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Taxing trusts when a settlor migrates to New Zealand

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In the case of trusts, New Zealand operates what is known as a ‘settlor’ regime

Tim Stewart of Russell McVeagh explains how migrating settlors affect the taxation of trusts in New Zealand.

Amending legislation recently introduced in the New Zealand parliament proposes a number of amendments to the rules for how a trust is taxed when a settlor of the trust migrates to New Zealand. The proposed changes are a timely reminder that the rules applying to a trust when a settlor migrates to New Zealand are complex, and the application of those rules should be considered before the settlor arrives in New Zealand in order to avoid unexpected tax consequences.

Taxation of trusts under New Zealand law

New Zealand (like many jurisdictions) uses the concepts of residence and source to determine its jurisdiction to tax income and gains. A resident (for tax purposes) of New Zealand is subject to New Zealand tax on all income, wherever sourced. A non-resident is subject to New Zealand tax on income sourced from New Zealand. 

In the case of trusts, New Zealand operates what is known as a ‘settlor’ regime. To determine whether trust income (that is not taxable in the hands of a beneficiary) should be considered to be derived by a New Zealand tax resident (and therefore subject to tax), New Zealand looks to the tax residence of the settlor(s) not the tax residence of the trustee(s).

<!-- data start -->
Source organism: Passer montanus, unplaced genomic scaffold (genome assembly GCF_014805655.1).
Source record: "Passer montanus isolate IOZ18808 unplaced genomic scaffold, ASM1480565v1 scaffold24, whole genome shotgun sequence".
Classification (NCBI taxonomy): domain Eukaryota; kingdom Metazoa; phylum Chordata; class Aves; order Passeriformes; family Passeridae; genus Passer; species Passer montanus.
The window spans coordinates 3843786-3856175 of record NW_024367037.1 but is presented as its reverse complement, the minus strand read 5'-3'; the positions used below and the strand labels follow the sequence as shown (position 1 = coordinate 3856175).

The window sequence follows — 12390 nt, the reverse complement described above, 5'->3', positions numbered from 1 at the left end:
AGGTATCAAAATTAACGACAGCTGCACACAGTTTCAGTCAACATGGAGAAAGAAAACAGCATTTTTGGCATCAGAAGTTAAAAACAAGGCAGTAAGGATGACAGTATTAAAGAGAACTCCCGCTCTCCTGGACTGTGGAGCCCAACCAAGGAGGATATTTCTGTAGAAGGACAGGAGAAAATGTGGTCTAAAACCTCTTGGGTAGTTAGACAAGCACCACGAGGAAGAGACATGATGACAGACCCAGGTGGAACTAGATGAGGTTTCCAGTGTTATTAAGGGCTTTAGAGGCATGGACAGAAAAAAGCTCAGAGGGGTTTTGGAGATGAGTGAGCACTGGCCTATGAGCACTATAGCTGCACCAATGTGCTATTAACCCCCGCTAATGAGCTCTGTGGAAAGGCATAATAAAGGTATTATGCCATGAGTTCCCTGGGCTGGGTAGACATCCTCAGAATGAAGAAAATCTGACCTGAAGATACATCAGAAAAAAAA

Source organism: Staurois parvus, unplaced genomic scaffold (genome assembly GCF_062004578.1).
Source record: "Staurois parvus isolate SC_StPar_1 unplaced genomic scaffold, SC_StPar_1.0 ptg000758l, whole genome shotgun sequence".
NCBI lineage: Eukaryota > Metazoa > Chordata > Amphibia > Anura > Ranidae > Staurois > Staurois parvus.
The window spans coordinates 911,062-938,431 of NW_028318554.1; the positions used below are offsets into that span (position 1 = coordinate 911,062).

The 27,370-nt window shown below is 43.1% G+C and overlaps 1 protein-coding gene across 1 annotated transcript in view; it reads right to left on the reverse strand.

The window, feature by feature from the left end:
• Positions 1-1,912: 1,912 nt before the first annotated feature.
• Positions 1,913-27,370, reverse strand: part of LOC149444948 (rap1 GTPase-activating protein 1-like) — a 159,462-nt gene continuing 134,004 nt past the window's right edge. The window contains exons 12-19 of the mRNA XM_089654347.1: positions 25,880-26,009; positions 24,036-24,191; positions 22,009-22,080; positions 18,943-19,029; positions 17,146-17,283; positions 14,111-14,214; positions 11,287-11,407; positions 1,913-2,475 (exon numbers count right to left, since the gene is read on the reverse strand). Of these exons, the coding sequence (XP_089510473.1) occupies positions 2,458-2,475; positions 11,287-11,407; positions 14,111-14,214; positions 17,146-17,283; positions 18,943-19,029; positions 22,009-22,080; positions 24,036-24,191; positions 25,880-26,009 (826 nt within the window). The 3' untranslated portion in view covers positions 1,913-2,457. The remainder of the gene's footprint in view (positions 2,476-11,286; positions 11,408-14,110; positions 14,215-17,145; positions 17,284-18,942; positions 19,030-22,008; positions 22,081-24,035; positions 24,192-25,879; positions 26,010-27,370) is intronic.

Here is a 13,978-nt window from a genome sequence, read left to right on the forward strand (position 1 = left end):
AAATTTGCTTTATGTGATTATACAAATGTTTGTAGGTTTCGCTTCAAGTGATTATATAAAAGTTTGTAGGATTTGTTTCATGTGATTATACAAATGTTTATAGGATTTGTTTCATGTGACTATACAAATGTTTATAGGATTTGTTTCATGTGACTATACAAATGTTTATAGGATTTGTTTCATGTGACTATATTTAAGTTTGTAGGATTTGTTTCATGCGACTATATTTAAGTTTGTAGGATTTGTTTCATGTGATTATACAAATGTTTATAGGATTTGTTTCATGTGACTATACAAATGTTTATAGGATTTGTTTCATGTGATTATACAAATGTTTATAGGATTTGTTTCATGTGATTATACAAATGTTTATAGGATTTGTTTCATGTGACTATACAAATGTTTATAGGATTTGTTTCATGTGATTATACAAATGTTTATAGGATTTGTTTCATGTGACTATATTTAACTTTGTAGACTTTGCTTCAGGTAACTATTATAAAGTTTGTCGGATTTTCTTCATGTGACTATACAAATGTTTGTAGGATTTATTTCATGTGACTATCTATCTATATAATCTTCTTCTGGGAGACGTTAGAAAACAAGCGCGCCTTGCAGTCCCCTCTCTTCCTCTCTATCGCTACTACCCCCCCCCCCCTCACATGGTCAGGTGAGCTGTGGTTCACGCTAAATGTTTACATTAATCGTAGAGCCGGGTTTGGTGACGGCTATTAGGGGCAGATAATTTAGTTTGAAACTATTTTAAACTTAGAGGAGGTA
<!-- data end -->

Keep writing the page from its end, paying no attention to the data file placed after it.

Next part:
The definition of ‘settlor’ for New Zealand income tax purposes is broad and includes any person who transfers value: (i) to the trust; or (ii) for the benefit of the trust; or (iii) on terms of the trust. There are also several deeming rules that expand the definition of ‘settlor’.

Trusts that do not have any New Zealand tax resident settlor are generally treated as ‘foreign trusts’. This generally has the consequence (provided certain disclosure requirements are met) that New Zealand income tax is imposed only on New Zealand-sourced income and distributions to New Zealand tax resident beneficiaries, even if the trustees are resident in New Zealand. 

If a settlor becomes New Zealand tax resident, however, that changes. From that point, the trust's worldwide income may be subject to New Zealand tax. 

Concessionary treatment may be available for migrating settlors

If a settlor of a foreign trust migrates to New Zealand (and becomes New Zealand tax resident), the trust (after a prescribed period) will automatically become a ‘non-complying trust’ unless certain elections are made. Distributions of New Zealand-sourced income and distributions to New Zealand tax resident beneficiaries from a non-complying trust are potentially subject to tax at the penal rate of 45%.




New Zealand's tax rules provide a concession under which a former foreign trust may be treated as a ‘complying trust’ if the necessary elections or disclosures are made within prescribed periods and New Zealand income tax obligations are satisfied (at the trustee rate of 33%) in respect of the relevant income. Distributions from complying trusts are not subject to further tax in the hands of beneficiaries. 



The proposed changes are intended to confirm (retrospectively) which elections and disclosures allow a former foreign trust to qualify for the concessionary treatment.



The bill containing the proposed changes is not expected to become law prior to New Zealand's general election on September 19 2020. 



Tim Stewart

T: +64 4 819 7527

E: tim.stewart@russellmcveagh.com

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